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Moon Trash-Tech Duty

Rubbish collectors are the unsung heroes of modernity. Day in, day out, they refresh and make salient again the borderline between normality and pathology, health and illness, the desirable and the repulsive, the accepted and the rejected, the comme il faut and comme il ne faut pas, the inside and the outside of the human universe. That borderline needs their constant vigilance and diligence because it is anything but a “natural frontier” . . . And it is not the difference between useful products and waste that begs and plies the boundary.

Quite the contrary, it is the boundary that divines, literally conjures up, the difference between them—the difference between the admitted and the rejected, the included and the excluded.

That boundary is drawn afresh with every round of garbage collection and removal. Its sole existential mode is the incessant activity of separation. No wonder that it cannot be left unattended; it requires constant servicing, lest the border posts and control booths disintegrate and indescribable turmoil follows. No wonder that the boundary oozes anxiety and strains the nerves. All boundaries beget ambivalence, but this one is exceptionally fertile. However hard one tries, the frontier separating the “useful product” from “waste” is a grey zone: a kingdom of underdefinition, uncertainty—and danger.

—Zygmunt Bauman, Wasted Lives

What happens when you take away the remainder? What happens when segregation becomes fully implemented? Metropolitan areas, Lydia explains to Pedro, became clean and artificially sterile once devoid of street people or trash. The reservations immobilize the layer of surplus population; sublunar dumping sites on the moon contain the surplus waste that does not have a place on Earth. Thus sites on Earth parallel sites on the moon. Like the inhabitants of Leonia, one of the invisible cities in Calvino’s oeuvre, Cali- Texas wakes up every day to see the effects of the cleanup, totally oblivious to the sites or bunkers where expendable people and trash are immobilized. Street cleaners are welcomed like angels because, as Bauman claims, they are the heroes of modernity. In Sanchez and Pita’s novella it is lunar braceros like Lydia who are the new heroes of postmodernity in charge of maintaining the borderline between normality and pathology, health and illness, the domestic and the alien, the admitted and the rejected on the new frontier, the moon. It is not a geopolitical line that they need to patrol. National borderlines have been redrawn and seem unimportant. It is, rather, the line of separation between the chosen and the disposable that needs to be carefully watched and maintained, as Bauman notices, for it is not a natural frontier. It is maintained with razor wire and a new version of Big Brother surveillance. Just like every time a border is crossed, the geopolitical line is activated and, in the process, legitimized by the crosser, the boundary is redrawn afresh with every round of garbage storage. Like Reslifers on Earth, lunar tecos build an invisible fence as they carry out their duty.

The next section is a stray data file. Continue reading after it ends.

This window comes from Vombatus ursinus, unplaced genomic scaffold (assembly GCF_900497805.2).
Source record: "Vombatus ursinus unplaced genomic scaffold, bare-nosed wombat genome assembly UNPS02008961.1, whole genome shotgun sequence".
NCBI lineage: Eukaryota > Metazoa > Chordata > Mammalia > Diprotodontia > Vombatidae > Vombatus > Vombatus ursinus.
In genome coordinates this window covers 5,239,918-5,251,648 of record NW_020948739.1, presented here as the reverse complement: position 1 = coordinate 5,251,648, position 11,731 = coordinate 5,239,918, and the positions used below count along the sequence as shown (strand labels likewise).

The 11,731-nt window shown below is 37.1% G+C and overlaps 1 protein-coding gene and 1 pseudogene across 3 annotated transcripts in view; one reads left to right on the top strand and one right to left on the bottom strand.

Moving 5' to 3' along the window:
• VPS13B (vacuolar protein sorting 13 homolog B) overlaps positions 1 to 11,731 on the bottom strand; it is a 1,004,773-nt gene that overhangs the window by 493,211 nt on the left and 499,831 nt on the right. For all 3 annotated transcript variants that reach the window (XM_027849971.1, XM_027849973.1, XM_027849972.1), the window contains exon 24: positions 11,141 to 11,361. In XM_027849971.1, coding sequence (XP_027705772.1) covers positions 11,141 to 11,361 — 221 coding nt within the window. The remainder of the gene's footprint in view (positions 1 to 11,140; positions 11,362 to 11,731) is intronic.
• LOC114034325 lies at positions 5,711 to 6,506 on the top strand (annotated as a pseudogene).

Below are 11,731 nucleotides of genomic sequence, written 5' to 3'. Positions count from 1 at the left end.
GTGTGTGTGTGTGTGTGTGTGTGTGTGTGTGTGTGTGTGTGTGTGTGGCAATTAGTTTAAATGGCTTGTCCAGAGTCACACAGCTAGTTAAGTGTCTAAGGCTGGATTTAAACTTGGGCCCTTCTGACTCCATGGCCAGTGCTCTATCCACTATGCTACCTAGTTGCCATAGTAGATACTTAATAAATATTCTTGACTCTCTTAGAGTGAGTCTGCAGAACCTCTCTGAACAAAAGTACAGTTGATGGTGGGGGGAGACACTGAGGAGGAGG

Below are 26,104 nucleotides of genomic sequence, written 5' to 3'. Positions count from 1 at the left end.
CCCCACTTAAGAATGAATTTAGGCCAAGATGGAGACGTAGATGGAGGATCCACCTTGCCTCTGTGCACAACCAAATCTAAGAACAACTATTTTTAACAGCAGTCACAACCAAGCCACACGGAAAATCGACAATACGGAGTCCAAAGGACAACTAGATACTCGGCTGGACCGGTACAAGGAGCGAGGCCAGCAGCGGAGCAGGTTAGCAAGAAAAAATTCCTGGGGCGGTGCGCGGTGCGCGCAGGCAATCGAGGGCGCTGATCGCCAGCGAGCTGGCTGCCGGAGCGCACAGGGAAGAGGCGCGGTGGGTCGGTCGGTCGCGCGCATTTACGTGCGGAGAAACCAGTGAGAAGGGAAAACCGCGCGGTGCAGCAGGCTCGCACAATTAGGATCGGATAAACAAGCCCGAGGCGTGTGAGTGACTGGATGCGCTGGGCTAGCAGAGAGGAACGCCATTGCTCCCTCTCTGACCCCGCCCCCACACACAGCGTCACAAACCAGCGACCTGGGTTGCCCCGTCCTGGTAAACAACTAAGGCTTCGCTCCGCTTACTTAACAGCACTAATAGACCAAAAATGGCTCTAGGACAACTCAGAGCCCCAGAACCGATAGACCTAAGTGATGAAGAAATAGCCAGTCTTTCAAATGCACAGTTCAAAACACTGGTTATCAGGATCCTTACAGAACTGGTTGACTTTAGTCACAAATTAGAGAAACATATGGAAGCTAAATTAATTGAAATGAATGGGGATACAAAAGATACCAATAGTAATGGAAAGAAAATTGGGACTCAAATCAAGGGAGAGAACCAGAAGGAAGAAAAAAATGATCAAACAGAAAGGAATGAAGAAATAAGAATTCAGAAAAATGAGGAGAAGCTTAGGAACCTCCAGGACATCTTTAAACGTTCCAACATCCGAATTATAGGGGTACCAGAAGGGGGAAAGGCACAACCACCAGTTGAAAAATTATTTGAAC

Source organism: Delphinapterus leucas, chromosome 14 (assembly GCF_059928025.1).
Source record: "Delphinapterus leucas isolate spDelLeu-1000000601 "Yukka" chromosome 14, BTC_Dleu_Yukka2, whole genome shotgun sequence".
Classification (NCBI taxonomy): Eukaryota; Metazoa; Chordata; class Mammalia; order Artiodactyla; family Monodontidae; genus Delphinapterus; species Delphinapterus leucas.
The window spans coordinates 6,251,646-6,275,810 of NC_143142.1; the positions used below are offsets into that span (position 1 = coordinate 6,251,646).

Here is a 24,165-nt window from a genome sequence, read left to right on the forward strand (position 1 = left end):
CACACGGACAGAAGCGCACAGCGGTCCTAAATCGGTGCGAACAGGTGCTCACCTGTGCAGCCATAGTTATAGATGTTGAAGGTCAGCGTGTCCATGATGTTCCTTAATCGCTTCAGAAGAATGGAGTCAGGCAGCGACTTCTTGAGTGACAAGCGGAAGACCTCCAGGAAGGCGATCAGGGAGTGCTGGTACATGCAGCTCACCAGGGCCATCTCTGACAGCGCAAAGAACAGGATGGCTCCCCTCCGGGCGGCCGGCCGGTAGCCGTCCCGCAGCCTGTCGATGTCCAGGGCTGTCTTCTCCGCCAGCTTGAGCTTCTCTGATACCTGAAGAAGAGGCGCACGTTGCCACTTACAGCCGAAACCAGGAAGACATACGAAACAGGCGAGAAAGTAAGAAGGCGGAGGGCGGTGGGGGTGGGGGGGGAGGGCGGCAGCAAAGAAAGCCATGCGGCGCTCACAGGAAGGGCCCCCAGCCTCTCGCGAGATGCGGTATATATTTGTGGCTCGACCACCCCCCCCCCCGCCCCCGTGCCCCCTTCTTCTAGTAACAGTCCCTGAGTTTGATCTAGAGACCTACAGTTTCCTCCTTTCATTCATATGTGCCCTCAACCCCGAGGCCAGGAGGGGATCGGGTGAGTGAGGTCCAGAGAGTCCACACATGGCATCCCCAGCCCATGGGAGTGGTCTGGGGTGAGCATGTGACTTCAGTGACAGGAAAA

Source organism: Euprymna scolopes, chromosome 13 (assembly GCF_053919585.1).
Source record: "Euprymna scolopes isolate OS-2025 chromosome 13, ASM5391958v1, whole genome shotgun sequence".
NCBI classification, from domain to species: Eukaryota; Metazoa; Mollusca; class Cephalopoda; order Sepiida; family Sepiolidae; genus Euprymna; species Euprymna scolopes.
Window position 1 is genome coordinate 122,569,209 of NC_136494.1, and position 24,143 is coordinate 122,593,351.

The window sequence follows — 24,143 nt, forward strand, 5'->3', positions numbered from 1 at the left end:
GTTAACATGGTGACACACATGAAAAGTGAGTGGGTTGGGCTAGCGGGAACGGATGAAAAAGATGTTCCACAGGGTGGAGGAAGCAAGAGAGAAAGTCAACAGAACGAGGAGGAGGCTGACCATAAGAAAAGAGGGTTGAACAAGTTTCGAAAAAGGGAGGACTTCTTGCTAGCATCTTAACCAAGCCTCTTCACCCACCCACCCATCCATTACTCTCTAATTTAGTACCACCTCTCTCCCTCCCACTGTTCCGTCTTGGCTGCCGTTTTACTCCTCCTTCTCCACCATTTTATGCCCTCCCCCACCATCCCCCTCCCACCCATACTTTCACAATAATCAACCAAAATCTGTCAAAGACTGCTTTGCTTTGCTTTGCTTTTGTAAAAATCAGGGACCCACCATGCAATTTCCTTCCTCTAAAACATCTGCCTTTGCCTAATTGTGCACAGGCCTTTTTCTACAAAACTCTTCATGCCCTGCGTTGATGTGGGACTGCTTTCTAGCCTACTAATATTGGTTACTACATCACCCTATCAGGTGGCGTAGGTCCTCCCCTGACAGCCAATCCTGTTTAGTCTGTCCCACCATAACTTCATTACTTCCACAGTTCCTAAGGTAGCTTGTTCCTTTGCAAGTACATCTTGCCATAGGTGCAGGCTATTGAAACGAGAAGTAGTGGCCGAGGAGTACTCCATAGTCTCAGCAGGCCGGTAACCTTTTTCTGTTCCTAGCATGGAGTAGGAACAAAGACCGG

The open and smooth space of the moon turns out to be a mere replica of Earth, a striated and abstract space mapped out according to the same power structure that divides the lab directors on top, having the power over life and death, and the grunts, with no say-so in any matter, on the bottom (83). The moon turns out to be another Panopticon, and tecos are implanted with transmitters and communicators or “nano-nubs” able to convey everything they see or hear to the central station. Through their lunar duty, tecos carry out the incessant activity of separation, demarcation, and segregation that contributes to a sterile society. No wonder all their movements are carefully watched. Tecos are in charge of a boundary that oozes anxiety and strains the nerves. It requires constant servicing, lest the border posts and control booths disintegrate and indescribable turmoil follows. However hard one tries, the frontier separating the “useful product” from “waste” is a gray zone (cf. Bauman 2004, 28). For Lydia and her partner, the gray zone of the borderline emerges when they find out that it is not only trash that is stored away in sublunar bunkers, but also the tecos who refuse to continue their lunar duty. Tecos, like the waste they are hired to manipulate, are fully expendable and not worth the cost of transport back to Earth once the replacements appear. None of these braceros return to Earth. Once executed, they are stored in a container placed in a bunker marked “Full.” It is the ultimate containment that reveals the new final solution that awaits surplus population. For those in charge of the lunar site, the elimination of the tecos is only logical: “it was necessary for the few to die for the good of the many” (90). Execution appears as the only logical option until the new society is ready to establish reservations on the moon. The establishment of moon reservations would conclude the perfect symmetrical order of the Earth. Suspended between the two, as the revealing cover of Lunar Braceros suggests, the teco or lunar bracero appears as the new and unaware border patroller in charge of an invisible border he or she contributes to maintaining.

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